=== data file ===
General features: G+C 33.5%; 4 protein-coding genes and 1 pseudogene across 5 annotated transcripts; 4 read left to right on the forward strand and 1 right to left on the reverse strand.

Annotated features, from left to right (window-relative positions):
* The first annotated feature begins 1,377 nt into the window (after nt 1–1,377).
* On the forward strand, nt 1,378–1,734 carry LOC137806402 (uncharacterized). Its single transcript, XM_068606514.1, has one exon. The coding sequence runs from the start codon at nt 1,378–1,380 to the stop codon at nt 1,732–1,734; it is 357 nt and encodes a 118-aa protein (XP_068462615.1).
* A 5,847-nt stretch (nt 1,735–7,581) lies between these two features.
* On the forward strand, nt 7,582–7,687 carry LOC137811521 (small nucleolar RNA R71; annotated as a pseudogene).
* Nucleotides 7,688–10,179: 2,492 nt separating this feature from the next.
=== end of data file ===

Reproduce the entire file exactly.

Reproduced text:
General features: G+C 33.5%; 4 protein-coding genes and 1 pseudogene across 5 annotated transcripts; 4 read left to right on the forward strand and 1 right to left on the reverse strand.

Annotated features, from left to right (window-relative positions):
* The first annotated feature begins 1,377 nt into the window (after nt 1–1,377).
* On the forward strand, nt 1,378–1,734 carry LOC137806402 (uncharacterized). Its single transcript, XM_068606514.1, has one exon. The coding sequence runs from the start codon at nt 1,378–1,380 to the stop codon at nt 1,732–1,734; it is 357 nt and encodes a 118-aa protein (XP_068462615.1).
* A 5,847-nt stretch (nt 1,735–7,581) lies between these two features.
* On the forward strand, nt 7,582–7,687 carry LOC137811521 (small nucleolar RNA R71; annotated as a pseudogene).
* Nucleotides 7,688–10,179: 2,492 nt separating this feature from the next.